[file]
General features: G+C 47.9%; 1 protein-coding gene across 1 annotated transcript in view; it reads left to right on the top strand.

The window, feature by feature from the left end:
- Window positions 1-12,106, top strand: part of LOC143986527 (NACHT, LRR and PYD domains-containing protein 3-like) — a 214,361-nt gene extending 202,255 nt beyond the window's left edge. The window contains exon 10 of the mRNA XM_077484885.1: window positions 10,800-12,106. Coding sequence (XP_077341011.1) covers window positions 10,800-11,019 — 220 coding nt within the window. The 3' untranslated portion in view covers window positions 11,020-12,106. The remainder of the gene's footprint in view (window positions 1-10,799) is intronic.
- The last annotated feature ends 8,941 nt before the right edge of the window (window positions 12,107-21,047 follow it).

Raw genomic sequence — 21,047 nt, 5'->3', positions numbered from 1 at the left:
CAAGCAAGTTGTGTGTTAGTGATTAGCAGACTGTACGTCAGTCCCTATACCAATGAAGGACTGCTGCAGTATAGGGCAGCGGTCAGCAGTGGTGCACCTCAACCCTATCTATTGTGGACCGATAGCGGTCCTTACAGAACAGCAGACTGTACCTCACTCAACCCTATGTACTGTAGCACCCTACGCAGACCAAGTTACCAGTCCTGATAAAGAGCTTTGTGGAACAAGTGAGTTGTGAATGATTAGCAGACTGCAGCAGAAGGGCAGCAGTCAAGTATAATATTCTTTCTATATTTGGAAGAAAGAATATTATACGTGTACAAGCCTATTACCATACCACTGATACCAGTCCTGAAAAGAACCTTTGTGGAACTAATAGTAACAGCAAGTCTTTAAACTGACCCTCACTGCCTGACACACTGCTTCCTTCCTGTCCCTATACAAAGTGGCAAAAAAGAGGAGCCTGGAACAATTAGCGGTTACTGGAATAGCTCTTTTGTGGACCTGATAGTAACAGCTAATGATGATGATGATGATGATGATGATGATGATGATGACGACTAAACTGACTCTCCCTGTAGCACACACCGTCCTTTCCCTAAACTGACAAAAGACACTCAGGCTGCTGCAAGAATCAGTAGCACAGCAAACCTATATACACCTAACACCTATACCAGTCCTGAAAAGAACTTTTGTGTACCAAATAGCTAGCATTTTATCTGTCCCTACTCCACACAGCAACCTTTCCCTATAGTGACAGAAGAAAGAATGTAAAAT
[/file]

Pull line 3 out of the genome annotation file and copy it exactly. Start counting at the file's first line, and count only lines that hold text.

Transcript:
- Window positions 1-12,106, top strand: part of LOC143986527 (NACHT, LRR and PYD domains-containing protein 3-like) — a 214,361-nt gene extending 202,255 nt beyond the window's left edge. The window contains exon 10 of the mRNA XM_077484885.1: window positions 10,800-12,106. Coding sequence (XP_077341011.1) covers window positions 10,800-11,019 — 220 coding nt within the window. The 3' untranslated portion in view covers window positions 11,020-12,106. The remainder of the gene's footprint in view (window positions 1-10,799) is intronic.